Ashes:Everything has suddenly gone wrong for England
Everything has suddenly gone wrong for England. In the space of a week they have veered from the sublime to the ridiculous. What happened on Sunday was not so much a defeat as a mauling.
Australia drew level in the Ashes series with a ruthless, crushing victory by 405 runs. The tourists said they would be back after the unexpected loss at Cardiff and this was the most conclusive evidence that they were not kidding.
On a tame pitch which barely altered in character, Australia made a total over their two innings of 820 runs for the loss of 10 wickets in this second Test; England mustered 415 for the loss of all 20.
At the very least England should have taken the contest, if that was what it was, to a fifth day. The fourth was again calm and bright and Australia seized it.
In the morning they scored runs almost as and how they wanted, 146 of them from 23 overs. In the afternoon they brutally dismantled England's batting and in their hands the surface looked dramatically different. At 4.41pm it was all done.
If England asked for a benign surface, intended to negate their opponents' faster bowlers - and they denied it afterwards - then it rebounded on them spectacularly. Truly fast bowlers can operate on any pitch.
England now have to take a gamble and hope that something more typically English, on which the ball may nibble around off the seam, will close the gap.
There are legitimate questions to be asked about England's top-order batting to which the selectors have to find swift answers. If the same top four roll up to Edgbaston next week, it is certain that Australia will be delighted.
The Nos 3 and 4, Gary Ballance and Ian Bell, both look vulnerable and one or both should go. Unfortunately, there is not a queue round the block threatening to knock down the selectors' door to replace them; there is barely a single batsman in the country giving a polite tap on the windows. Something has to be done, though.
This is the third series this year in which England have taken a lead only to lose the following match. In the two other cases it was the final Test, in this one there are three matches to go and Australia are now rampant.
Unfortunately for England, it is not only their batsmen who looked inferior. Australia's bowlers, helped obviously by having so many runs at their disposal, were much more assertive. They were, in a word, faster.
Mitchell Johnson again looms large in the English psyche and he was irrepressible for a little while, scenting English blood in his nostrils.
The toss on the first morning was significant and it is fair to presume that if England had enjoyed first use of the anodyne conditions then the margin, if not necessarily the outcome, would have been much different. But after the Australian captain, Michael Clarke, called correctly, his team repaid him handsomely.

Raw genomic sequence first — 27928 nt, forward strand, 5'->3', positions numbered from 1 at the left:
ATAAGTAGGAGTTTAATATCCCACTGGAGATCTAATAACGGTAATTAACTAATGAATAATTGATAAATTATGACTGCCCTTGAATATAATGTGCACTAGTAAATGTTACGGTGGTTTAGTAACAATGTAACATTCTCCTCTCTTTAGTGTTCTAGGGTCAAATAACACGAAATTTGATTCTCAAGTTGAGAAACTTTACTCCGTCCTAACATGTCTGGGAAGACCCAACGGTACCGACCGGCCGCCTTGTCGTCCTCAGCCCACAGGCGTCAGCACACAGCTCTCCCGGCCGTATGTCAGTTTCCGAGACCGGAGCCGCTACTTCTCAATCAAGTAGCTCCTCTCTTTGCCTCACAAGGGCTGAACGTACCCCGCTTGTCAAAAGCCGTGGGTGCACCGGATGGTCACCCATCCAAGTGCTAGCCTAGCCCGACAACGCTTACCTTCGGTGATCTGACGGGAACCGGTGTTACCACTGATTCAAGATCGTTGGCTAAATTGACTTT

The robust nature of their play wore England down as the match proceeded, starting with the first day, when only one wicket fell for 337 runs. By Sunday England, so vibrant so recently, appeared to have nothing left to offer. They knew they were heading towards their doom.
They began their improbable pursuit shortly before lunch. It was a minor triumph in the context of all that happened that they managed to survive the three overs available. Nine balls into the afternoon session the first breach was made and already it was possible to sense that England would be done for.
Adam Lyth, a king in the county game, is beginning to realise how hard it is to readjust to playing at this level. He received a snorter of a ball from Mitchell Starc which lifted and which he might have left but, understandably perhaps, elected to play, only to edge behind again.
It was Alastair Cook or nothing now and when the captain wafted at Johnson, trying to cut a ball he had to leave alone, two were gone. Ballance, after a cursory stay, fell to Mitchell Marsh's first ball, Bell nudged to short leg one from Nathan Lyon which turned and lifted. Both should have been disappointed in the circumstances.
Nothing epitomised England's sorry state more than the dismissal of Ben Stokes which followed. Called for a quick, perhaps ill-advised, single by Joe Root, he was run out by a direct throw from Johnson because he failed to run in his bat. That was elementary stuff. England had scored 57 for 5 in 25 overs of the session.
The rest followed in short order and for them Johnson worked up to his biggest head of steam. It was almost wasted but maybe he was making a statement for the rest of the series. Jos Buttler prodded at a rapid ball outside off, Moeen Ali was disrupted by a vicious bouncer which he was probably grateful to prod to short leg.
Stuart Broad played a few whirring drives to ensure that England avoided the ignominy of being dismissed in double figures but that was all he managed.
What a contrast this all was to the morning, when England merely went through the motions, seeming to realise that their only purpose was to allow Australia to score as many runs as possible as quickly as possible.
Not a single bowler looked capable of taking a wicket, though Moeen took two, gifted by David Warner and Steve Smith, both in imaginatively brutal frames of mind.
Chris Rogers was forced to retire hurt early in the day when he suffered a dizzy spell at the crease. Since he had been hit twice recently on the helmet - in the West Indies, when he was concussed and missed both Test matches, and here on Thursday during his 173 - there were worries that all was not well.
But Rogers proffered a thumbs-up sign from the Australian balcony later. This was the most welcome sign of all, of course, though Australia's elation at winning for the first time at Lord's since 2005 was much more expansive.